Demand for services is growing as the economy develops and increasing numbers of firms choose to invest in Qatar. In 2005 the Qatar Financial Centre (QFC) was established to offer overseas firms an attractive onshore environment from which to operate. Around 140 firms are now operating from the QFC. Benefits include a 3-year tax holiday, 100% ownership and full repatriation of profits. There is demand for providers of investment banking, private banking, corporate financing, private equity, insurance, reinsurance and brokerage services. A number of Qatari banks are expanding their presence overseas with the largest, Qatar National Bank, now present around the Gulf and in London and Paris. As Qatar's economy continues to grow and more international firm establish, demand for professional services, including legal and consultancy, is rising. The UK is well represented in this sector and enjoys a good reputation.
Energy & Environment
Qatar conducts its principal oil operations through the state-owned Qatar Petroleum (QP). QP's five-year plan (2007-2011) budgeted QR302.5bn (£51.5bn) for projects in crude oil, natural gas, gas to liquids, refining, petrochemicals, industrial cities and others.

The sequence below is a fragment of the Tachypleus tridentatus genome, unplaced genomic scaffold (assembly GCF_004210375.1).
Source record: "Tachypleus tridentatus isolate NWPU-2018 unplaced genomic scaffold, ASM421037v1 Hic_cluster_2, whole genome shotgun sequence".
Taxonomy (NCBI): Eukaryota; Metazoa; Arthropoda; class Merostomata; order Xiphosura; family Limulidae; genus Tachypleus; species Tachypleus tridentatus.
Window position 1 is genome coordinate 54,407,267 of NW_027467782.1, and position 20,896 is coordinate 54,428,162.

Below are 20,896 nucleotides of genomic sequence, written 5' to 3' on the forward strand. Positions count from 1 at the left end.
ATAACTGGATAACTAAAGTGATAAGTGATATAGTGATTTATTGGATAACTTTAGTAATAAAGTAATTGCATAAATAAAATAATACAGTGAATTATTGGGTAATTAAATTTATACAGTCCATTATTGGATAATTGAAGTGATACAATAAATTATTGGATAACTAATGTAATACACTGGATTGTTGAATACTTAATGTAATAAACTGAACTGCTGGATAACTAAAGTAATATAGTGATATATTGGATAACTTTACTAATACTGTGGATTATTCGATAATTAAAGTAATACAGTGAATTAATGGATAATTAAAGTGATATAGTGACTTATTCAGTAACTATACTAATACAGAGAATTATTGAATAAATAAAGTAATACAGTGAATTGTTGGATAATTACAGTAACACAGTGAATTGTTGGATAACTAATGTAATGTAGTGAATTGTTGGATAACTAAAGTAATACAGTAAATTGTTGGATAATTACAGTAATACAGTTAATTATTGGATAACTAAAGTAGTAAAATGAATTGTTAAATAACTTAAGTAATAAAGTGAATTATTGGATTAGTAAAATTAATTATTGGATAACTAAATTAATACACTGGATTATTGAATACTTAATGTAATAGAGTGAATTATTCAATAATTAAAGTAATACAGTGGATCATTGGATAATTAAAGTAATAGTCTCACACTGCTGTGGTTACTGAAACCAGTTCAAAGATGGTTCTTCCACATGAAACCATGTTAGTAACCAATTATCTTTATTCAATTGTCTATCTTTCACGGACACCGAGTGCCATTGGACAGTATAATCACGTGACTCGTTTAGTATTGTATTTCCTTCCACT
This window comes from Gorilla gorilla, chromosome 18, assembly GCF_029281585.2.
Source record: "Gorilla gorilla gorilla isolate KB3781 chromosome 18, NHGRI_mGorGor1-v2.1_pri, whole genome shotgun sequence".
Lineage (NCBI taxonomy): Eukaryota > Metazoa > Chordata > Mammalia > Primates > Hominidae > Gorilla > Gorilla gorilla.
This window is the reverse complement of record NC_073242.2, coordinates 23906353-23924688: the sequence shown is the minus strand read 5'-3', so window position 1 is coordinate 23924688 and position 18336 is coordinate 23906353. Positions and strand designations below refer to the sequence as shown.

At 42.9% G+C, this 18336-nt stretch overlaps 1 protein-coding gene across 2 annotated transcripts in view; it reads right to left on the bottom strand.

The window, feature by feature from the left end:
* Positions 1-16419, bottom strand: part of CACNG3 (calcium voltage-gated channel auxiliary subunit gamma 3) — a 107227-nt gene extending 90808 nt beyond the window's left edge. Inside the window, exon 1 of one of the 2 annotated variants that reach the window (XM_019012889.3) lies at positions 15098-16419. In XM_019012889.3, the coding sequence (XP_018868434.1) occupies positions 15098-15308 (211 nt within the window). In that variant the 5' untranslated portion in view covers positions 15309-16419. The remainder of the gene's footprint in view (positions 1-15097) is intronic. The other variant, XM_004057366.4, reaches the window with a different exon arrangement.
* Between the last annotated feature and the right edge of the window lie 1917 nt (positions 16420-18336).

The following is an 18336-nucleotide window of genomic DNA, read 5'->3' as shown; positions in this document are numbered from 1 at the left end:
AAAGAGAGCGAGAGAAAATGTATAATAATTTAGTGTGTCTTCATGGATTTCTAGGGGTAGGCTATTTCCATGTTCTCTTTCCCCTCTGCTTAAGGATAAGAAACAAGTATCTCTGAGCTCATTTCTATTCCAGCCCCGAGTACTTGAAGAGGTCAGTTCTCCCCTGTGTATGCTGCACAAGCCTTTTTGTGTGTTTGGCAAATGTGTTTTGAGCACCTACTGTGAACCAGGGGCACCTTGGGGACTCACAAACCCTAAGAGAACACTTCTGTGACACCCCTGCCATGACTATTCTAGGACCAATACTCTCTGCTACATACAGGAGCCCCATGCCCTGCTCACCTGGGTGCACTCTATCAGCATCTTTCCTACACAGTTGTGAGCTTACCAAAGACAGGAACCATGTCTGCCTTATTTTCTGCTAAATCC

Qatar's North Gas Field is the largest non-associated gas field in the world with proven reserves of over 900 trillion cubic feet (equivalent to about 164 billion barrels of oil). LNG is being exported to a number of countries including the UK, Italy, Japan, Korea and the US, through Qatargas and RasGas projects (local companies created under the auspices of QP). The oil and gas sector also provides feedstock for a number of other industrial products such as chemicals, vinyl, fertilizer and ethylene. Qatar is keen to explore new ways of enhancing gas extraction in a way that is cleaner, greener and more efficient. With a moratorium in place on the North Field until 2014 (when a decision to lift or extend it will be taken), current opportunities exist around maintenance and upkeep of existing facilities.
Qatar is investing in research and development programs in the energy sector. Given the local environment/climate, a particular area of interest is solar energy, including its use in water desalination.
Qatar's three ports in Doha (Qatar's main commercial seaport), Ras Laffan (the world's largest LNG exporting facility) and Mesaieed (Qatar's main oil export terminal and main entry point for aggregates/other building materials) need additional capacity as the economy grows. Construction of the $7bn New Doha Port starts in 2011, with the 1st phase scheduled for completion in 2016 and the whole project due for completion by circa 2030.
Construction of the 1st phase of the New Doha International Airport (NDIA), which will be able to handle 50m passengers, 2m tonnes of cargo and 320,000 aircraft landings and take-offs per year on completion in 2015, is underway. This is the first airport in the world to be custom-built to handle the new A380 aircraft (the largest in the world).